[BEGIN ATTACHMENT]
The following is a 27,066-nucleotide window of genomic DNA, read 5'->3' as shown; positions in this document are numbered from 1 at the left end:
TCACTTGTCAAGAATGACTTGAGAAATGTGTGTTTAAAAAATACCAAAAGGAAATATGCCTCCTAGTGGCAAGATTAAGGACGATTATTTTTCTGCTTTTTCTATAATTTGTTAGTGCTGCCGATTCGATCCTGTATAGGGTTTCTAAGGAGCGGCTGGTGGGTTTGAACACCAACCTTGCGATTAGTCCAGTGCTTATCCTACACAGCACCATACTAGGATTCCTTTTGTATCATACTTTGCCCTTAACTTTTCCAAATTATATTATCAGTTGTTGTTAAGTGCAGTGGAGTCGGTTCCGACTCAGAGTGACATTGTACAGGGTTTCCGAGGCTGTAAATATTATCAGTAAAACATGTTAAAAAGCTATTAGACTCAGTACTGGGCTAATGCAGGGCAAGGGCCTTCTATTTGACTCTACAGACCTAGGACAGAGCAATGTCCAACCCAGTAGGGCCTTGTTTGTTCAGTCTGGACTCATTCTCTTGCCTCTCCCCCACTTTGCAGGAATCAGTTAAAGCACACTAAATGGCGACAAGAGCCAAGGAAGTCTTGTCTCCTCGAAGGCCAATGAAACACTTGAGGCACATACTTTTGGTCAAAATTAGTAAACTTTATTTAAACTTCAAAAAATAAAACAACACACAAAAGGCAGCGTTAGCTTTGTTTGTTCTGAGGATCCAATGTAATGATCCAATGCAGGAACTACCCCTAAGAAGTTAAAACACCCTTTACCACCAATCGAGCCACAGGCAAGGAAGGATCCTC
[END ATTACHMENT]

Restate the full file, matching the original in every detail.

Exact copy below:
The following is a 27,066-nucleotide window of genomic DNA, read 5'->3' as shown; positions in this document are numbered from 1 at the left end:
TCACTTGTCAAGAATGACTTGAGAAATGTGTGTTTAAAAAATACCAAAAGGAAATATGCCTCCTAGTGGCAAGATTAAGGACGATTATTTTTCTGCTTTTTCTATAATTTGTTAGTGCTGCCGATTCGATCCTGTATAGGGTTTCTAAGGAGCGGCTGGTGGGTTTGAACACCAACCTTGCGATTAGTCCAGTGCTTATCCTACACAGCACCATACTAGGATTCCTTTTGTATCATACTTTGCCCTTAACTTTTCCAAATTATATTATCAGTTGTTGTTAAGTGCAGTGGAGTCGGTTCCGACTCAGAGTGACATTGTACAGGGTTTCCGAGGCTGTAAATATTATCAGTAAAACATGTTAAAAAGCTATTAGACTCAGTACTGGGCTAATGCAGGGCAAGGGCCTTCTATTTGACTCTACAGACCTAGGACAGAGCAATGTCCAACCCAGTAGGGCCTTGTTTGTTCAGTCTGGACTCATTCTCTTGCCTCTCCCCCACTTTGCAGGAATCAGTTAAAGCACACTAAATGGCGACAAGAGCCAAGGAAGTCTTGTCTCCTCGAAGGCCAATGAAACACTTGAGGCACATACTTTTGGTCAAAATTAGTAAACTTTATTTAAACTTCAAAAAATAAAACAACACACAAAAGGCAGCGTTAGCTTTGTTTGTTCTGAGGATCCAATGTAATGATCCAATGCAGGAACTACCCCTAAGAAGTTAAAACACCCTTTACCACCAATCGAGCCACAGGCAAGGAAGGATCCTC